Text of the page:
Last week, D&AD hosted its penultimate President’s Lecture of the series, given by none other than Margaret Calvert at Shoreditch Town Hall.
As the graphic design icon pointed out, she doesn’t give talks, so we were particularly privileged to hear her speak frankly about seven decades of work, from where it all began to current projects. For those who have managed to avoid any knowledge of her, Margaret Calvert is most well known as the co-creator of British road and motorway signage.
It would be easy to rattle off Margaret’s achievements (of which there are plenty), but there are many wordsmiths who have done them more justice than we could. In her own words, “You know all about the road signs, it’s all online”.
Instead, we found the most poignant insights came from her methods of working. Here are our top five:
DEVIL’S IN THE DETAIL
“Draw back to front to get a feeling for negative spaces”
When it comes to graphic design, perspective is key. Margaret likes to apply the method above – a very practical lesson, and a point that emphasises the importance of detail in design.
“In a teaching role, the students’ work is so much more important than yours”
We may not be lecturers, but it’s an approach that’s worth some thought. When it comes to design work, everything’s subjective, and each piece can feel incredibly personal, but removing ego from the process also removes a barrier to creativity and success. As managers, collaborators and advisers, perhaps sometimes we should sacrifice our pride for the sake of new talent, and remember that helping others flourish brings a whole new set of rewards.
“Marion (Deuchars) plays first and then the ideas come. I can’t mess about until the thought is in my head”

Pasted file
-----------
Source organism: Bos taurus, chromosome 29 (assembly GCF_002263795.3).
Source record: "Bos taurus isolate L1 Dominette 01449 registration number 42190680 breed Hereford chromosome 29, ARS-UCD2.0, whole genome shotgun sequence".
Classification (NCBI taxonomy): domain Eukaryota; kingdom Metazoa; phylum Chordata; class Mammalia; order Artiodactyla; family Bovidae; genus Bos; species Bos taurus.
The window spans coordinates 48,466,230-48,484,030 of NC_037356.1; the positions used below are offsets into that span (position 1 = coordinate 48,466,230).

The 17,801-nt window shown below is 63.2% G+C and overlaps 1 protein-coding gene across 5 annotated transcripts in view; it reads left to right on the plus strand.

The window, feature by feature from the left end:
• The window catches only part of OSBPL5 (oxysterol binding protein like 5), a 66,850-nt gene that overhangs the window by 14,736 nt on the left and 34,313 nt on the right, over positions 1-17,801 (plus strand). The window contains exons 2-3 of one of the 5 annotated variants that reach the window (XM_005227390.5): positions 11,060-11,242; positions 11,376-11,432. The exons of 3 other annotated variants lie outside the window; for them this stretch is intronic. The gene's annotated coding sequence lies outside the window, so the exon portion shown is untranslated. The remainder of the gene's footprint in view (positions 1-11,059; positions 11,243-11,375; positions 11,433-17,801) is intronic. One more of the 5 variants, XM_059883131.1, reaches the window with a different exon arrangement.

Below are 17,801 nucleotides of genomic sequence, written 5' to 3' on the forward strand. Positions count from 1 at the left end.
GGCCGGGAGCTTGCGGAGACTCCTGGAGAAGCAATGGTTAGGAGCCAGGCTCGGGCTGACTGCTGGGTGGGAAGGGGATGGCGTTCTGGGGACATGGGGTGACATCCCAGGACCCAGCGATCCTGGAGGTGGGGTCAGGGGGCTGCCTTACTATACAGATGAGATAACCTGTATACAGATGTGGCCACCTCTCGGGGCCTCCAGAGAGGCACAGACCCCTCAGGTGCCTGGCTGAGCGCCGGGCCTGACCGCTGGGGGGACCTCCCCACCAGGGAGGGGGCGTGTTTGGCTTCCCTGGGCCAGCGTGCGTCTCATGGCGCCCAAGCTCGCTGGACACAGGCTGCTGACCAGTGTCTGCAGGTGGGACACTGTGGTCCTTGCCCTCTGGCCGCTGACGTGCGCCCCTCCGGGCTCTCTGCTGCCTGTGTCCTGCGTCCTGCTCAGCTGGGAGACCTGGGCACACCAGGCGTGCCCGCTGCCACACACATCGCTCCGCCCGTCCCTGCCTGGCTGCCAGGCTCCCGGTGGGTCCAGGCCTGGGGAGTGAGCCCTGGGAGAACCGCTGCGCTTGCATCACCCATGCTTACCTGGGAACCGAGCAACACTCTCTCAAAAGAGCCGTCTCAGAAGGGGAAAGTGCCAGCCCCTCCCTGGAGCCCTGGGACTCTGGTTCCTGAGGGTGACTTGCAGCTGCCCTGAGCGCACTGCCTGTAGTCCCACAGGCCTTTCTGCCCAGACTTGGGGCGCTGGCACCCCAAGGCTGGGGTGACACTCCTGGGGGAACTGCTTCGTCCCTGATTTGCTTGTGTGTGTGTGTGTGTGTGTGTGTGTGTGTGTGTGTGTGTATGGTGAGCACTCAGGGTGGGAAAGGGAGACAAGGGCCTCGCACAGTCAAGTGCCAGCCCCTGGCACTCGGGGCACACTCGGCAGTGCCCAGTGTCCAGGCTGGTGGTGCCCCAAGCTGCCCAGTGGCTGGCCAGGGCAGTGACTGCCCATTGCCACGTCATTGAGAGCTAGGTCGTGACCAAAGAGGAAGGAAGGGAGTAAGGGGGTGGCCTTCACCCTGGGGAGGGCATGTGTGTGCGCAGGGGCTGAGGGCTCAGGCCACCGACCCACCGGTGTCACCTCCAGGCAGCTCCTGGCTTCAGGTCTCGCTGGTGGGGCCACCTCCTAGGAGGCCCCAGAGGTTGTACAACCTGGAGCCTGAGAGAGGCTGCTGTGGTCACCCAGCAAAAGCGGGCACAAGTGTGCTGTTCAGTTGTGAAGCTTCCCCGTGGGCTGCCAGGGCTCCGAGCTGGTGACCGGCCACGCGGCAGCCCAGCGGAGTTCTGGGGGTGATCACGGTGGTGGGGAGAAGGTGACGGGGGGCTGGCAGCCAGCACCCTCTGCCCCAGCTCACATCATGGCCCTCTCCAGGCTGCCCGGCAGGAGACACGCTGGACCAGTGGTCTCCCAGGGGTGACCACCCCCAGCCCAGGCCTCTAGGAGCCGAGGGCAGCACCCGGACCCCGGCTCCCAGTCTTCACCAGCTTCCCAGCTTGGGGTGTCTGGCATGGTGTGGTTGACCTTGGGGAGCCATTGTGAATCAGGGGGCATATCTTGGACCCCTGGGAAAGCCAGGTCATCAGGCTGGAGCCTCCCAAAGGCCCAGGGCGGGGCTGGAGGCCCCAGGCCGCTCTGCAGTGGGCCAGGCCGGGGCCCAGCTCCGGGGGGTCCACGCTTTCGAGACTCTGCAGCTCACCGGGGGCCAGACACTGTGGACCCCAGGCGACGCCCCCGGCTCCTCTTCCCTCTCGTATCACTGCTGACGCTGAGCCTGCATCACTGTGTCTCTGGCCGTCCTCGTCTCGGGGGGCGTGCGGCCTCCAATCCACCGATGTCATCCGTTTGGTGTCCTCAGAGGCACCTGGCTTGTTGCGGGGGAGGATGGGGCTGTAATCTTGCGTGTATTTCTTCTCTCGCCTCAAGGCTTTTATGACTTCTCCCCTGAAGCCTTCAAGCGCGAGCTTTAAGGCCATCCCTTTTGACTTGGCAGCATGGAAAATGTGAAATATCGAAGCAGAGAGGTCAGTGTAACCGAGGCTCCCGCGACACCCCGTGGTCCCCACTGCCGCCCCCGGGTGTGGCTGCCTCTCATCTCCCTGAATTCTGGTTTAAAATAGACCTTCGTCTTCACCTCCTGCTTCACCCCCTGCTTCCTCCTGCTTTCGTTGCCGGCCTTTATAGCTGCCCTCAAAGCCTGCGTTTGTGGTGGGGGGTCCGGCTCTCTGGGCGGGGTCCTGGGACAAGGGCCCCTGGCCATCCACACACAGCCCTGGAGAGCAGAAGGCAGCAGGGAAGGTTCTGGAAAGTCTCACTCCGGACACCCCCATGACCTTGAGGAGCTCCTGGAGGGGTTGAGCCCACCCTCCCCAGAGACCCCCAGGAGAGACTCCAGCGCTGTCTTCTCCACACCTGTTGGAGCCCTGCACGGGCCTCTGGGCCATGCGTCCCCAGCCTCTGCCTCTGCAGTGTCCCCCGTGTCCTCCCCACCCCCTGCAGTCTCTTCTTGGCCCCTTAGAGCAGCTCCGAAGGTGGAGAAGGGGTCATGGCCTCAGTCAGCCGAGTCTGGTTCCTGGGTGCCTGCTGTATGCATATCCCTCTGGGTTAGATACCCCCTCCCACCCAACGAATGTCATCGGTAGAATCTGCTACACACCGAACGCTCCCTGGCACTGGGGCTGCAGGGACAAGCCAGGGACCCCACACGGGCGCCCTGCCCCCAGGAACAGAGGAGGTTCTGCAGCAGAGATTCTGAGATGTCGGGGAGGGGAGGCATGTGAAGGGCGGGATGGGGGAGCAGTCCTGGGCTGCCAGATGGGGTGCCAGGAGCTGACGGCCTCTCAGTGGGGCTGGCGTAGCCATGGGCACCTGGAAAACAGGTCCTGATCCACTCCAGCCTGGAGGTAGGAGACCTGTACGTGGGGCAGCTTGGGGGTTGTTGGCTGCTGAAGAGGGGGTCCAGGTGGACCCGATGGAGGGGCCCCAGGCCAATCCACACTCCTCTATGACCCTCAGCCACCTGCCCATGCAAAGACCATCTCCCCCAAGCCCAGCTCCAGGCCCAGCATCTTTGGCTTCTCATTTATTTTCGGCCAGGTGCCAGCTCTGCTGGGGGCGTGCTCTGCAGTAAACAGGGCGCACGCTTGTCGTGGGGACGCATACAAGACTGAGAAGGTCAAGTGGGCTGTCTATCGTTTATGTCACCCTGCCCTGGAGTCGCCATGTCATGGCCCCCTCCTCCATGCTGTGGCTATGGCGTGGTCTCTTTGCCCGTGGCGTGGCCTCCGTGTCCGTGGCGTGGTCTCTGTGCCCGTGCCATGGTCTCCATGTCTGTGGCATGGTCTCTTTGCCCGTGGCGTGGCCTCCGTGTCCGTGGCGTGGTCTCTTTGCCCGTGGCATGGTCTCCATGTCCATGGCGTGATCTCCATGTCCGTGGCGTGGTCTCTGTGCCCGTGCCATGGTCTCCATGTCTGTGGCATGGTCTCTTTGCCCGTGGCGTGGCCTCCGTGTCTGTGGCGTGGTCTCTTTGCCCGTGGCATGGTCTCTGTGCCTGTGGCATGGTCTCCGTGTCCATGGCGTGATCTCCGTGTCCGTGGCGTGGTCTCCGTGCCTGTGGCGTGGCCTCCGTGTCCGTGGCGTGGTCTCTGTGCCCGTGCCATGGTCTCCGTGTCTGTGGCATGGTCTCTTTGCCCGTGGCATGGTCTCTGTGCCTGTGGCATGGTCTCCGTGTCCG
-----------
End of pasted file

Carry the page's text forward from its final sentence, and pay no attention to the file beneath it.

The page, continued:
Margaret spoke a lot about her projects with Marion, but these particular words were the ones that stood out for us. It’s often easy to forget that people aren’t all wired the same, and sometimes we reach productivity in different ways. Embracing each others’ disparities also means making the best of them, which often yields the best results.
BACK TO BASICS
“To try to understand anything it is just worth trying to draw it”
This gem’s a bonus life lesson as well as a work one, and there are few situations we can’t see it applied to. In terms of design, taking things back to basics is fool proof. Whether you’re in a creative rut, are in need of a little clarity or perhaps a different point of view, we recommend trying this one at home.
GET OVER IT
“But that was going to take ages…”
Taking us back to the pride debate, it’s incredibly easy to get wrapped up in an idea without seeing the bigger picture. Sometimes it’s worth taking a step back, even if it means scrapping a concept for the greater good.
Thank you to D&AD and to Margaret, for a fascinating peek into a brilliant mind, as well as a good laugh on a very hot day. We end with one final piece of wisdom, for the road: “To change the weight all you need to do is add a piece of pasta. Now how do you get curves with pasta? You cook it”.